For a few seconds after the latest and last Star Wars trailer, I had forgotten my identity! The first two trailers merely piqued my interest; the last trailer left me battered and bruised on the floor, wanting so much more! In many ways, it’s a perfect trailer. It’s doesn’t give away too much, either about plot or character. We see a few explosions and a few action shots, but nothing that will spoil the action scenes that the movie has to offer. There’s just enough nostalgia threaded throughout the trailer, but not too much. Most importantly, I’m more excited than ever about Star Wars Episode VII, thanks to this latest trailer! Here it is…
It still leaves plenty to the imagination, something that is often neglected in the modern final movie trailer of today. Pick a film and its last trailer, and you know everything about the plot, and a lot about the characters. Take any major blockbuster released this year and you can probably tell what’s going to happen by looking at its last trailer. Without a doubt, it will include shots of all of the big action scenes in the movie. Before Avengers: Age of Ultron was released, we’d seen two-thirds of the Hulkbuster/Hulk fight in the trailers! Hollywood heads obviously think that showing us key action scenes from films in trailers will make us more likely to see the film; but all they do is spoil most of the film for us! There’s a fine line between teaser and spoiler, and most trailers veer into spoiler territory (the most obvious being the trailer for Terminator: Genesys. Whoever thought to put the big twist in the trailer needs terminating!).
“I will finish what you started”
However, all of the trailers for Star Wars: Episode VII have been teasers, rather than spoilers. The last one is no exception. We see snippets of the new characters, from Kylo Ren to Rey to Finn, but not enough to spoil their stories. Kylo Ren wants to finish the work of Darth Vader. Rey is a scavenger of sorts. Finn is a Stormtrooper who has crash-landed on the desert planet (which isn’t Tatooine…but looks very similar!). Han Solo confirms that the Jedi legends are true. There’s a second of Han and Leia hugging. Conspicuous by his absence is Luke Skywalker…there are rumours that he is Kylo Ren, but I reckon they are just rumours.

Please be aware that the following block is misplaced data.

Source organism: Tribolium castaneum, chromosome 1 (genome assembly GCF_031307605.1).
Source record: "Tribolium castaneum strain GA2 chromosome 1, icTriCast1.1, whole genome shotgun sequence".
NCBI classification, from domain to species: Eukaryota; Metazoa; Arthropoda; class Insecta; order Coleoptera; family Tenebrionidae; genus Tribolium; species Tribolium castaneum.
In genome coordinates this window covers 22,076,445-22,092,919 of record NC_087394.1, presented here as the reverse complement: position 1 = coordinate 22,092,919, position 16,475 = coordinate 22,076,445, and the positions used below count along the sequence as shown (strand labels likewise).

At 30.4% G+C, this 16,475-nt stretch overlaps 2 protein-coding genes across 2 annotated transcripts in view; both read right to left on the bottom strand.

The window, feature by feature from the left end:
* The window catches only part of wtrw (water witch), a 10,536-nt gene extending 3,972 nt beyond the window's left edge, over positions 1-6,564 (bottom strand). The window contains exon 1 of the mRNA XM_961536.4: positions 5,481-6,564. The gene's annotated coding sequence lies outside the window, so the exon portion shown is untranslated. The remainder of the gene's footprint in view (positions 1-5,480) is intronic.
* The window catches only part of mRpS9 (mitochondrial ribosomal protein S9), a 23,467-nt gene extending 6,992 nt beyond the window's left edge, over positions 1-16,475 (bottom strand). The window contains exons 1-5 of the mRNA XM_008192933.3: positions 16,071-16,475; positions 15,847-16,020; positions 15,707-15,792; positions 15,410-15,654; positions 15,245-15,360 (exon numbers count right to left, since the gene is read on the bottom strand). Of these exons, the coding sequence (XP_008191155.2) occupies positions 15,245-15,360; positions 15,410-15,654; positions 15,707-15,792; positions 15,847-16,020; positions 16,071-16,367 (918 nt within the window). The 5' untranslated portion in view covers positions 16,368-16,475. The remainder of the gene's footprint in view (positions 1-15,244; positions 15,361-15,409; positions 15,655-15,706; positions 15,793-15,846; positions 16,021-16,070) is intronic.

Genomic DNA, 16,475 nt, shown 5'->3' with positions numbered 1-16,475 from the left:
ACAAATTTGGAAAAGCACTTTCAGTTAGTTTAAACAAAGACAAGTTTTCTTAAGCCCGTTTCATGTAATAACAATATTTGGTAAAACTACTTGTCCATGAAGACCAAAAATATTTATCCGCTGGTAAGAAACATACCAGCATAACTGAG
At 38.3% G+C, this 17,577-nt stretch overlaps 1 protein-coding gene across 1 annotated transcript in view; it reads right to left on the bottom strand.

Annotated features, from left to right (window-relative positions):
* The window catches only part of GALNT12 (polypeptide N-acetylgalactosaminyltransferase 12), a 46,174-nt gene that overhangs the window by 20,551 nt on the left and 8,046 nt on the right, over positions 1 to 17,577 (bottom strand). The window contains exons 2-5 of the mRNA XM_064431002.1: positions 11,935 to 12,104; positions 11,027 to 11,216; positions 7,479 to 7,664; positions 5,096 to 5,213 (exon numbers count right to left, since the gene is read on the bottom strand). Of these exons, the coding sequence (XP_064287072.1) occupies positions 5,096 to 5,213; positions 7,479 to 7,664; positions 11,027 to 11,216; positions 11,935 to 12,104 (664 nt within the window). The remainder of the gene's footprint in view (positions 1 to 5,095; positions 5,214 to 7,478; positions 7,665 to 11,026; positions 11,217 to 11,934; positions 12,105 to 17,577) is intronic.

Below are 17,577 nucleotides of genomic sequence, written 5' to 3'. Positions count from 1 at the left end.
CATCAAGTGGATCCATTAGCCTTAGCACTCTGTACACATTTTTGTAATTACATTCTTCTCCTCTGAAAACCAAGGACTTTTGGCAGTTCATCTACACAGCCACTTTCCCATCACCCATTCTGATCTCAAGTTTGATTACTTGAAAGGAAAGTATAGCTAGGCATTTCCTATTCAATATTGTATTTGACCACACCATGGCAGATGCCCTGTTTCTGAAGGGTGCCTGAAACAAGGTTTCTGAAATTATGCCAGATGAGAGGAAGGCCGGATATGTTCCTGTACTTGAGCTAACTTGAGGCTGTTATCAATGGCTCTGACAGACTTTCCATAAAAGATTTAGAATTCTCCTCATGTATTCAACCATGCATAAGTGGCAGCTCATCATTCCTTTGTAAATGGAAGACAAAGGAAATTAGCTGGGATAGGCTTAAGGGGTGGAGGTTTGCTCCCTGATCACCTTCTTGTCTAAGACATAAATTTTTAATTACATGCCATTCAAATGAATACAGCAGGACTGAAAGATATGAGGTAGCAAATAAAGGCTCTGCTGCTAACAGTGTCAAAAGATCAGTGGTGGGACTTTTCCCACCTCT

There’s an ample amount of explosion and snippets of TIE Fighters battling X-Wings, but nothing that could spoil any of the major action set pieces of the film. I didn’t really need to see Mission Impossible: Rogue Nation after seeing all of the trailers. The first set piece, with Tom Cruise dangling off a plane, was shown almost in its entirety in one of the trailers. Why should I pay money to see something I’ve seen over and over again, and not even out of my own choice? In the trailer for Star Wars, we don’t even see a lightsabre battle! True, we see Finn with a lightsabre ready to fight Kylo Ren, but it’s a fleeting moment.
“The Force…it’s calling to you…”
Thanks to the last trailer, I can hear it calling out to me, compelling me to pre-book tickets. Even without the throwback to the tune of The Empire Strikes Back, it would still be a great trailer. Nostalgic, slowed down tunes are the new Inception ‘boom’ of trailers: look back at the Jurassic World teaser, and the SPECTRE teaser, for example. But Episode VII contains perhaps the most effective use of a nostalgic tune. And of course, it reminds us of the best Star Wars film. Isn’t that what we all want? Something with the emotional resonance of Episode V? Something that’s tinged with equal amounts of bleakness and hope?
Star Wars: Episode VII: The Force Awakens is over a month away…and it cannot come soon enough. Will it be the cinematic event of 2015? It has to contend with Jurassic World. But nostalgia, and a lot of good will for JJ Abrams, could push Star Wars into the stratosphere. Let’s be honest, anything has to be better than the prequels, anyway! JJ Abrams made a pretty much spot-on Star Wars film with his reboot of Star Trek, so the prospects look good. You can never judge a film by its trailer, but this trailer is surely the best of the year: a spoiler-free, tantalising two minutes that utilise nostalgia perfectly.